An Effective E&C Program Is More Than The Sum Of Its Parts


We often hear about the “essential” elements of effective ethics and compliance programs. It is natural for professionals to define specific elements of an ethics and compliance framework, and this is an important way to break down a program for assessment purposes.

While analyzing the specific functions in a program, we must avoid a narrow review of each element. Instead, as in most issues, the analysis of each element has to incorporate a factor that captures the interdependency of various elements. For example, the effectiveness of one element may enhance or improve the operation of another element. A simplistic way to express this idea is that the whole is often larger than the sum of the parts.

An example of this is the interdependency of employee reporting systems, investigations and specific training programs. Let’s start with the reporting system. There is no question that a company’s compliance program operates more effectively when the company maintains an efficient and trusted mechanism to report allegations of misconduct, either anonymously or confidentially.

As part of this, a company has to embed multiple avenues for employee reporting of potential misconduct, publicize the reporting avenues to increase reporting and train managers on how to respond to concerns when directly raised by employees. When all three of these sub-elements are operating effectively, the sum of the overall performance will exceed the performance of each individual sub-element. In other words, the three distinct sub- are interdependent and can be leveraged to produce positive results by recognition of this important relationship.

In reviewing each element or sub-element, a company needs to ensure that employees know that the company encourages employee reporting, are aware of the various reporting mechanisms and that they are receiving tailored messages to promote understanding and awareness of reporting systems.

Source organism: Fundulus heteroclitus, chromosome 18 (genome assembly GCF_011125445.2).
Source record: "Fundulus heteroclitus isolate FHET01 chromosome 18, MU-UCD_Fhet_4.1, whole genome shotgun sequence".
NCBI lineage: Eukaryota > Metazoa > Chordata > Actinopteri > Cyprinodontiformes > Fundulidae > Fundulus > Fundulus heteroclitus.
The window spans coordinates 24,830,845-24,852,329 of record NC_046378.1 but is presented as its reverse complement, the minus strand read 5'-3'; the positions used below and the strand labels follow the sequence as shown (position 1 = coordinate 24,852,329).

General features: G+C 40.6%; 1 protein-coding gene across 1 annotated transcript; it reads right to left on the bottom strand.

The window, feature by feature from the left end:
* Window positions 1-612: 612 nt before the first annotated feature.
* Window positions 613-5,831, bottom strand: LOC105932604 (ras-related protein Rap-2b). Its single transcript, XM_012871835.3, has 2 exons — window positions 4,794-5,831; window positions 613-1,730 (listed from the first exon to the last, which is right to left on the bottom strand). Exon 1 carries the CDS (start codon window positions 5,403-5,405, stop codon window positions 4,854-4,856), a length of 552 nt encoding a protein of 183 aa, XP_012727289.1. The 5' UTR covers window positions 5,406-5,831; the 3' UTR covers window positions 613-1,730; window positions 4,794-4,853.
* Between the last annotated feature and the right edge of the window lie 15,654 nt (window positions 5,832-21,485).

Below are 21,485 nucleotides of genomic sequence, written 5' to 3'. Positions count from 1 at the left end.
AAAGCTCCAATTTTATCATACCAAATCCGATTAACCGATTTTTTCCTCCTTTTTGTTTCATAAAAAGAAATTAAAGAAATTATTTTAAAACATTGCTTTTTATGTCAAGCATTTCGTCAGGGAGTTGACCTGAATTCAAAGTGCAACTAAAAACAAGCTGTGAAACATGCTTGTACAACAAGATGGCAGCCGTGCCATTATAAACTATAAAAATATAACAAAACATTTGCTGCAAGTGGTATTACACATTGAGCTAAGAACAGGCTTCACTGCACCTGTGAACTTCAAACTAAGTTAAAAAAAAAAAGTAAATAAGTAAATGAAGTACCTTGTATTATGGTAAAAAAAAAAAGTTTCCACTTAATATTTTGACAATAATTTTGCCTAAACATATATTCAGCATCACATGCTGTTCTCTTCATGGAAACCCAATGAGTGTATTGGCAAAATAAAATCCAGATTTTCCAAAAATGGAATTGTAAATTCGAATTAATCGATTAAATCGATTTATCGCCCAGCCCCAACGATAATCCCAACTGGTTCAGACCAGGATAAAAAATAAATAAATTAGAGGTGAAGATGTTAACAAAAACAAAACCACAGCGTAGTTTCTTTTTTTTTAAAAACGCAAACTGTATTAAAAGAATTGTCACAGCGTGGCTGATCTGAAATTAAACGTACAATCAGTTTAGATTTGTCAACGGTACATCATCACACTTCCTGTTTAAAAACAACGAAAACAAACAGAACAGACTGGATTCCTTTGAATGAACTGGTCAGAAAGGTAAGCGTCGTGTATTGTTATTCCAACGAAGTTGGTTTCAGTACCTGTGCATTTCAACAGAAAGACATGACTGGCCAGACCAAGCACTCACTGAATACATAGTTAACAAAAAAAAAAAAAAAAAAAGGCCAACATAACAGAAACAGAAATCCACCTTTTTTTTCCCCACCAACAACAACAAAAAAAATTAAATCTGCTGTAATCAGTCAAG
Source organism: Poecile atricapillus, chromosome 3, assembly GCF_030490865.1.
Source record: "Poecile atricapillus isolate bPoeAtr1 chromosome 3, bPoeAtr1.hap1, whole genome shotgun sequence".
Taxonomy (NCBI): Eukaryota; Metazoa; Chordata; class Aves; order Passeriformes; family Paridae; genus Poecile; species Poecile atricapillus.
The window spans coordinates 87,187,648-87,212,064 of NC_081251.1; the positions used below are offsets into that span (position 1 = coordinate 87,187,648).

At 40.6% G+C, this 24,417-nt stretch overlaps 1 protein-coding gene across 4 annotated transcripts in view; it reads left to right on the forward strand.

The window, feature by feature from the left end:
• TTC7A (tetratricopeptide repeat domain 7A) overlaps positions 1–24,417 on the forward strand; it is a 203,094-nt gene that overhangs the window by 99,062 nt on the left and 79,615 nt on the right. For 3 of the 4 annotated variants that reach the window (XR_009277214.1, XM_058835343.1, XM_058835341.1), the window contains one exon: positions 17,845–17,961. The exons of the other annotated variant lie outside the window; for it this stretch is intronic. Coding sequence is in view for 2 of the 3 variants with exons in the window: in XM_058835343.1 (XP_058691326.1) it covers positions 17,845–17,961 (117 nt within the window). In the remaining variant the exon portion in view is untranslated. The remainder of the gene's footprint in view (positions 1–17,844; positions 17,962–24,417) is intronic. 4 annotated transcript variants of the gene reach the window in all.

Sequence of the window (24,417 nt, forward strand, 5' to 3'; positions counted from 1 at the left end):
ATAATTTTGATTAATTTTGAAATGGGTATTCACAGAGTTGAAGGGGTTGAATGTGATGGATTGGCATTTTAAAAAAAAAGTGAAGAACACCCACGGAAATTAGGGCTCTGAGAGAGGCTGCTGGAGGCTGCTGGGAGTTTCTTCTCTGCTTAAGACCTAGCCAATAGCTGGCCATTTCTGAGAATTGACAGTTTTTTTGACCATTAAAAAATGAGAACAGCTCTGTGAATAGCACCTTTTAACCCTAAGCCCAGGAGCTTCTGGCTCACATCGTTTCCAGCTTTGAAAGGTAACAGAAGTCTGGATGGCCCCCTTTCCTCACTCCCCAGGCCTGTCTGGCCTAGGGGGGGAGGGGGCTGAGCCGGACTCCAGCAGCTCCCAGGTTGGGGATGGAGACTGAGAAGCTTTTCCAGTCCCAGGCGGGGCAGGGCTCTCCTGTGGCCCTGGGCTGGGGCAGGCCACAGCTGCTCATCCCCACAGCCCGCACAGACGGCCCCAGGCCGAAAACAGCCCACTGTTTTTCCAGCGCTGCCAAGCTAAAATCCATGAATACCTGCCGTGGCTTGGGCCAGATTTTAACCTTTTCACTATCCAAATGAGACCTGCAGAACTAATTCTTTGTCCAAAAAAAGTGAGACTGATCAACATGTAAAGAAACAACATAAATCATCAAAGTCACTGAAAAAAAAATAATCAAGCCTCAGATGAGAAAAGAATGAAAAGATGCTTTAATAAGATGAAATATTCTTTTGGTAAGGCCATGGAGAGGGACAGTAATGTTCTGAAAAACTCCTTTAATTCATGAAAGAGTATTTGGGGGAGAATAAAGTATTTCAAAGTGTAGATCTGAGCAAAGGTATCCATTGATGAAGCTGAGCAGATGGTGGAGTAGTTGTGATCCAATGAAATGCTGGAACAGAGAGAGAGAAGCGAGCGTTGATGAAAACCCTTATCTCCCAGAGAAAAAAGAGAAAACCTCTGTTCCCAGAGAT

By themselves, these are important issues to assess. These issues, however, cannot be viewed in isolation. Any employee reporting system is dependent on an effective internal investigation program. If concerns are raised and they are not promptly investigated and fairly resolved, employees will quickly lose trust in the system.

Thus, as an important corollary to an employee reporting system, companies have to implement an effective internal investigation program. The analytical interdependency is obvious: Employees will report more concerns when they trust that their concerns will be investigated fairly and resolved promptly and that appropriate actions are taken when the investigation is completed. This logic demonstrates how elements and sub-elements operate to enhance each other and improve the overall performance of the ethics and compliance program.

From a broader perspective, the link between an ethical culture and employee reporting can be easily demonstrated. When employees report concerns, their trust in the overall system will increase when the company’s culture supports and promotes employees who report concerns. A culture of ethics and compliance, by definition, should support and encourage employee reporting to uncover issues, conduct investigations and remediate substantiated claims. The interdependency of these issues, when coordinated and performing optimally, ensures that the overall operation of an employee reporting system is effective.

On a more granular level, companies that train mid-level managers on how to respond to employee concerns are building an effective relationship between employees and management in responding to employee concerns, referring matters for internal investigations and promoting a system that is working on all levels. Recognizing the interdependency of ethics and compliance functions ensures that companies prioritize ethics and compliance issues to maximize efficiency, remediation and overall performance.

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